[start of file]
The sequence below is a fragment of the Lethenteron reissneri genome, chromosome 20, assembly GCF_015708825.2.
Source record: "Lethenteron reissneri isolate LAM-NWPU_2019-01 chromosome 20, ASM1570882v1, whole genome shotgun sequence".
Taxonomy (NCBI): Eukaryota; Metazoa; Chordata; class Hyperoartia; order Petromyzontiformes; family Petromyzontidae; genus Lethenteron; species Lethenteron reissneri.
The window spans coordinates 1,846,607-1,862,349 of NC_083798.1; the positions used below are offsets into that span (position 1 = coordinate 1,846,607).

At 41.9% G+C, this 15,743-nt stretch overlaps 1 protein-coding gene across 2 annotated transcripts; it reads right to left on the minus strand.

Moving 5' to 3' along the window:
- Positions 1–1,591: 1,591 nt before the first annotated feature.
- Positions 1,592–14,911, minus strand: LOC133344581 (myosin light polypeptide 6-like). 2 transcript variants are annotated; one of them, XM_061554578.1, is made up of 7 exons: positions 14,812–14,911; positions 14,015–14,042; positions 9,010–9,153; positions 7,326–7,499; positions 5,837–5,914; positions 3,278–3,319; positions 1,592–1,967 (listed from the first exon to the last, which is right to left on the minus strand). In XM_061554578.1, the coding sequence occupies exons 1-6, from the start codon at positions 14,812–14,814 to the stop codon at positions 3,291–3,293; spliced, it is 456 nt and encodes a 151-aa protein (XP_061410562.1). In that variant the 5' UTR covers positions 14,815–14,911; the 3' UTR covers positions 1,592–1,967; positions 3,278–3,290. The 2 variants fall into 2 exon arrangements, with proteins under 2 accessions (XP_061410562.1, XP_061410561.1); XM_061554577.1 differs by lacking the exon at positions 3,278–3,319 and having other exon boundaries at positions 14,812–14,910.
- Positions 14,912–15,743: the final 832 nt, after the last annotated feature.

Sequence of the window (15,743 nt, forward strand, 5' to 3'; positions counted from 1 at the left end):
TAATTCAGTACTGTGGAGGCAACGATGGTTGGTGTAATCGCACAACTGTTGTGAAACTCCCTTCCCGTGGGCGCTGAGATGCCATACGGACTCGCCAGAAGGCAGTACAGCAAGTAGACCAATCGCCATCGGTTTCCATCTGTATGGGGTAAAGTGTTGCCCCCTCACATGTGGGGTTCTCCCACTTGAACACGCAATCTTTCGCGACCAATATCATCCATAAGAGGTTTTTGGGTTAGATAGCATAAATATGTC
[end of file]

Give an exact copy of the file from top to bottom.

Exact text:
The sequence below is a fragment of the Lethenteron reissneri genome, chromosome 20, assembly GCF_015708825.2.
Source record: "Lethenteron reissneri isolate LAM-NWPU_2019-01 chromosome 20, ASM1570882v1, whole genome shotgun sequence".
Taxonomy (NCBI): Eukaryota; Metazoa; Chordata; class Hyperoartia; order Petromyzontiformes; family Petromyzontidae; genus Lethenteron; species Lethenteron reissneri.
The window spans coordinates 1,846,607-1,862,349 of NC_083798.1; the positions used below are offsets into that span (position 1 = coordinate 1,846,607).

At 41.9% G+C, this 15,743-nt stretch overlaps 1 protein-coding gene across 2 annotated transcripts; it reads right to left on the minus strand.

Moving 5' to 3' along the window:
- Positions 1–1,591: 1,591 nt before the first annotated feature.
- Positions 1,592–14,911, minus strand: LOC133344581 (myosin light polypeptide 6-like). 2 transcript variants are annotated; one of them, XM_061554578.1, is made up of 7 exons: positions 14,812–14,911; positions 14,015–14,042; positions 9,010–9,153; positions 7,326–7,499; positions 5,837–5,914; positions 3,278–3,319; positions 1,592–1,967 (listed from the first exon to the last, which is right to left on the minus strand). In XM_061554578.1, the coding sequence occupies exons 1-6, from the start codon at positions 14,812–14,814 to the stop codon at positions 3,291–3,293; spliced, it is 456 nt and encodes a 151-aa protein (XP_061410562.1). In that variant the 5' UTR covers positions 14,815–14,911; the 3' UTR covers positions 1,592–1,967; positions 3,278–3,290. The 2 variants fall into 2 exon arrangements, with proteins under 2 accessions (XP_061410562.1, XP_061410561.1); XM_061554577.1 differs by lacking the exon at positions 3,278–3,319 and having other exon boundaries at positions 14,812–14,910.
- Positions 14,912–15,743: the final 832 nt, after the last annotated feature.

Sequence of the window (15,743 nt, forward strand, 5' to 3'; positions counted from 1 at the left end):
TAATTCAGTACTGTGGAGGCAACGATGGTTGGTGTAATCGCACAACTGTTGTGAAACTCCCTTCCCGTGGGCGCTGAGATGCCATACGGACTCGCCAGAAGGCAGTACAGCAAGTAGACCAATCGCCATCGGTTTCCATCTGTATGGGGTAAAGTGTTGCCCCCTCACATGTGGGGTTCTCCCACTTGAACACGCAATCTTTCGCGACCAATATCATCCATAAGAGGTTTTTGGGTTAGATAGCATAAATATGTC